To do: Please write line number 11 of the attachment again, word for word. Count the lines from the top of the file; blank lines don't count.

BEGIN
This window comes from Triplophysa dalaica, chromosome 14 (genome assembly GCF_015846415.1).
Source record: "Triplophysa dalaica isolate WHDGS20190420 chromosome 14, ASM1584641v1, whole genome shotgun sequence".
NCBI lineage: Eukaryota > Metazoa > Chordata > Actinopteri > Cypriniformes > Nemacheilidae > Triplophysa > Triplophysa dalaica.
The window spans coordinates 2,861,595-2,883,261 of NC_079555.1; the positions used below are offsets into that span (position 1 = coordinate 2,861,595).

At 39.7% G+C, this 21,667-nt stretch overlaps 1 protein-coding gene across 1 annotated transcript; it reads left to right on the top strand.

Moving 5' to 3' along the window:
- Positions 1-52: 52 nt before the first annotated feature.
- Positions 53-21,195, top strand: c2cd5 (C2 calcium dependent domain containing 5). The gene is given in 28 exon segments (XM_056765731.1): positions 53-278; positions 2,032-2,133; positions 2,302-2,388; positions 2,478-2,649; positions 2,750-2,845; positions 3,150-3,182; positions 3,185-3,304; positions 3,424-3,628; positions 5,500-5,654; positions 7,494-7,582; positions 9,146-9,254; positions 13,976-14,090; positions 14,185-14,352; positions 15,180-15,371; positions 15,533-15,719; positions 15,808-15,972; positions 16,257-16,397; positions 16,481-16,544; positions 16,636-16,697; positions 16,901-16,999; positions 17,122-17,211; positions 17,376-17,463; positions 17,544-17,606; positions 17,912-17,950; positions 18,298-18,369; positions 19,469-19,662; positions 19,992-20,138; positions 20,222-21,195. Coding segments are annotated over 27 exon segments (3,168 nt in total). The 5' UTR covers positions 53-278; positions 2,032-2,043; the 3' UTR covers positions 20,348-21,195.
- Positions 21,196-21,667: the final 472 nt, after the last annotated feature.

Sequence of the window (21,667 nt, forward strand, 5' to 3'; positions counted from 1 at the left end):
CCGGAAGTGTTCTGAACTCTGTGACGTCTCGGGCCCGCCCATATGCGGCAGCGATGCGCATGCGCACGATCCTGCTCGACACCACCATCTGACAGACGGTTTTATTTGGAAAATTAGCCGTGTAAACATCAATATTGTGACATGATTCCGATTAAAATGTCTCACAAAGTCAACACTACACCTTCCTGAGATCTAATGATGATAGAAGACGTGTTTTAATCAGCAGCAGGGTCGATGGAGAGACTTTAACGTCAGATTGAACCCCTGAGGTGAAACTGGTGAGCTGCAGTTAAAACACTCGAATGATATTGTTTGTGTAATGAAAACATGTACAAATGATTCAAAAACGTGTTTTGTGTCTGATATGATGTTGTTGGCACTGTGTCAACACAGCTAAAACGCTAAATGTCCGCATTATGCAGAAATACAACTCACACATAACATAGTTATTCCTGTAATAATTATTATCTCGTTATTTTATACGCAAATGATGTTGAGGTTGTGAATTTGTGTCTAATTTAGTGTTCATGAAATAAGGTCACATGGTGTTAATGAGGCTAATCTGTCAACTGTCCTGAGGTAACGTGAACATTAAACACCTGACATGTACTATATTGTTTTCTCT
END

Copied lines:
CCGGAAGTGTTCTGAACTCTGTGACGTCTCGGGCCCGCCCATATGCGGCAGCGATGCGCATGCGCACGATCCTGCTCGACACCACCATCTGACAGACGGTTTTATTTGGAAAATTAGCCGTGTAAACATCAATATTGTGACATGATTCCGATTAAAATGTCTCACAAAGTCAACACTACACCTTCCTGAGATCTAATGATGATAGAAGACGTGTTTTAATCAGCAGCAGGGTCGATGGAGAGACTTTAACGTCAGATTGAACCCCTGAGGTGAAACTGGTGAGCTGCAGTTAAAACACTCGAATGATATTGTTTGTGTAATGAAAACATGTACAAATGATTCAAAAACGTGTTTTGTGTCTGATATGATGTTGTTGGCACTGTGTCAACACAGCTAAAACGCTAAATGTCCGCATTATGCAGAAATACAACTCACACATAACATAGTTATTCCTGTAATAATTATTATCTCGTTATTTTATACGCAAATGATGTTGAGGTTGTGAATTTGTGTCTAATTTAGTGTTCATGAAATAAGGTCACATGGTGTTAATGAGGCTAATCTGTCAACTGTCCTGAGGTAACGTGAACATTAAACACCTGACATGTACTATATTGTTTTCTCT